'A special life' for Putin

Even the carefully vetted challengers complain they are blocked at every turn from campaigning fairly. "Over 70 percent of all TV time goes to Putin, and it's all about how he's fulfilling his duties as prime minister," says Sergei Obukhov, a Communist Party Duma deputy. He complains that Putin has refused to participate in TV debates, instead churning out a series of high-profile newspaper articles promising to fix all of Russia's problems, from population decline to military weakness. (For coverage of more of his articles, read here and here.) 

"We're all trying to run in an election, but Putin seems to live his own special life while the media creates the impression that the country will collapse if he ever leaves," Mr. Obukhov says.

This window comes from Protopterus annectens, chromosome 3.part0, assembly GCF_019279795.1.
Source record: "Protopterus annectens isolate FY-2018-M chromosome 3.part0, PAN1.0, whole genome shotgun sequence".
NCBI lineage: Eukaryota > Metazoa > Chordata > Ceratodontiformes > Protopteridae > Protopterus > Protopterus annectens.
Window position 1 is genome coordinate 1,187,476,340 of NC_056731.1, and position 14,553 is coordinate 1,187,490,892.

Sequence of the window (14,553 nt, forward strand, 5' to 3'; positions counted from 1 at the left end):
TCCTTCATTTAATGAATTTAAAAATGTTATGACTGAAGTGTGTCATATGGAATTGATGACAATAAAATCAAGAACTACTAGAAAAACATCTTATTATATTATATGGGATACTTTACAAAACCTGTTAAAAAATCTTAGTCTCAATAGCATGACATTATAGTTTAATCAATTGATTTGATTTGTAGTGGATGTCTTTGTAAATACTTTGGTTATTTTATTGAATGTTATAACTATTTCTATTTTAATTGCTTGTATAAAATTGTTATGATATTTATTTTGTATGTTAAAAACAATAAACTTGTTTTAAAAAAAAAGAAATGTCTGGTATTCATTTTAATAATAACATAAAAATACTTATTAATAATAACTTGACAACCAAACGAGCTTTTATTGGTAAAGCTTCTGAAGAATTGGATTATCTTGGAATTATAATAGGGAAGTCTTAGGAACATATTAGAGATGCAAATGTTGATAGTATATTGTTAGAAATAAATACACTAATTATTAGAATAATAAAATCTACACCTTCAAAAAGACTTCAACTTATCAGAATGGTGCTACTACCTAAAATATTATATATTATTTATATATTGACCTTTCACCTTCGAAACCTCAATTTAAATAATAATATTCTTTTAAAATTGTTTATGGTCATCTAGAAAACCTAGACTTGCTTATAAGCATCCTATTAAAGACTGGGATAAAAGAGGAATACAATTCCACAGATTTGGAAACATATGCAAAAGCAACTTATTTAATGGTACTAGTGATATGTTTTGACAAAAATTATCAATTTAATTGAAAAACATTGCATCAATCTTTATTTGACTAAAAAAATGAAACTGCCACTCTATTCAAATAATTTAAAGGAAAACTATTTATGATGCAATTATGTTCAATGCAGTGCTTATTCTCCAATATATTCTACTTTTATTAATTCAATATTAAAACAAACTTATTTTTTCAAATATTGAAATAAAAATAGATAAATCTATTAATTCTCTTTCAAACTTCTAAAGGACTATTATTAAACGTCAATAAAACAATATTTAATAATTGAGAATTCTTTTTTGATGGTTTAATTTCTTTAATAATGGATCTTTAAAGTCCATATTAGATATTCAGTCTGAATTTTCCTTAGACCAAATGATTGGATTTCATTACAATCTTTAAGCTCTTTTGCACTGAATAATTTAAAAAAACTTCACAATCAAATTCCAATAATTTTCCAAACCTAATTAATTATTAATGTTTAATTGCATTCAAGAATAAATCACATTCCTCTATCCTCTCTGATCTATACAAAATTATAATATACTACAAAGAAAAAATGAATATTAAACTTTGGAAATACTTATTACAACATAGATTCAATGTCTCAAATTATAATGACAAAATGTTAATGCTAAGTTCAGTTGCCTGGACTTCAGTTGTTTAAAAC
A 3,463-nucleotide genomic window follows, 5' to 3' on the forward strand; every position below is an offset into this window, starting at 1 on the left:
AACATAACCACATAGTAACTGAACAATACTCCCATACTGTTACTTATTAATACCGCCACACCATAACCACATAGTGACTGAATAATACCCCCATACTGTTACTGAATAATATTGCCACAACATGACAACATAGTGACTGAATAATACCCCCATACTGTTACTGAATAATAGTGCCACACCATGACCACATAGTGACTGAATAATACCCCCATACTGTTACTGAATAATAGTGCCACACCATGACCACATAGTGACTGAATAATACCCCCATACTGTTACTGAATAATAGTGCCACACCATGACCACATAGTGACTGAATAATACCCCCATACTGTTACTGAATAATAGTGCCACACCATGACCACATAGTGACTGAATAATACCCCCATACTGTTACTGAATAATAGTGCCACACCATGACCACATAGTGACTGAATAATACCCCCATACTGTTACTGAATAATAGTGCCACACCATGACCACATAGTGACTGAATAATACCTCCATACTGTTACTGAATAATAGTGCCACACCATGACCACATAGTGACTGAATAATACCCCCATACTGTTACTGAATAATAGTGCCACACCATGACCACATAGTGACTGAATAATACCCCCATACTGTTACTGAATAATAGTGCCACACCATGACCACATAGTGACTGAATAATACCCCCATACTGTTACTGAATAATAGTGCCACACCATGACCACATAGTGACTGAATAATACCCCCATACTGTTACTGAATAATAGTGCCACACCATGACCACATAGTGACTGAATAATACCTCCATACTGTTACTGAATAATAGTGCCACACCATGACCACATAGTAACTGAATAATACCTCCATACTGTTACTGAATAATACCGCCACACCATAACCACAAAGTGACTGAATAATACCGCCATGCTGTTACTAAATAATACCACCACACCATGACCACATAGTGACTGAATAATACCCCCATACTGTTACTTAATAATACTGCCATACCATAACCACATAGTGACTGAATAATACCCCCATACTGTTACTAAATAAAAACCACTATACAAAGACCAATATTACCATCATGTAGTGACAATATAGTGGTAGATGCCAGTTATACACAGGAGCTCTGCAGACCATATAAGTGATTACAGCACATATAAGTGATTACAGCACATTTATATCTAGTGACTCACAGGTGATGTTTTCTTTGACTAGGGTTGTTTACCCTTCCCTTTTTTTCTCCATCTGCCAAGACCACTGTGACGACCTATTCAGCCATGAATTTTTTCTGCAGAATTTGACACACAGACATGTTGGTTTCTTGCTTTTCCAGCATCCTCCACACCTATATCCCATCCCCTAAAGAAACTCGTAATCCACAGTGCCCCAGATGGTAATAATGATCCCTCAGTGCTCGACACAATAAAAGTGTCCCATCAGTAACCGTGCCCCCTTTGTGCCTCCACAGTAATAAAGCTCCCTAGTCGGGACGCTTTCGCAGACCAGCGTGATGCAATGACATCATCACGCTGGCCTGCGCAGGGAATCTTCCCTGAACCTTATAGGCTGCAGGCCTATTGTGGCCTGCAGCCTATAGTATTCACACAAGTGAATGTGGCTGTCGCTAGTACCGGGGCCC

Even billionaire Prokhorov's people say officials around the country just won't let their candidate campaign. "Our efforts are systematically sabotaged; advertising companies cannot explain why Prokhorov's billboards keep disappearing," says Alexei Urazov, a spokesman. 

Putin's troubles may be just beginning, even if he wins handily in the first round. 

"The political system is unbalanced and the threat of colored revolution is very real," Olga Kryshtanovskaya, one of Russia's top political sociologists, told the daily Kommersant last week. "Whoever is elected president will face the necessity to restore order in the country. Putin will have to choose his style. It can be either hard or soft.… The worse the destabilization is, the more likely we will see the hard line."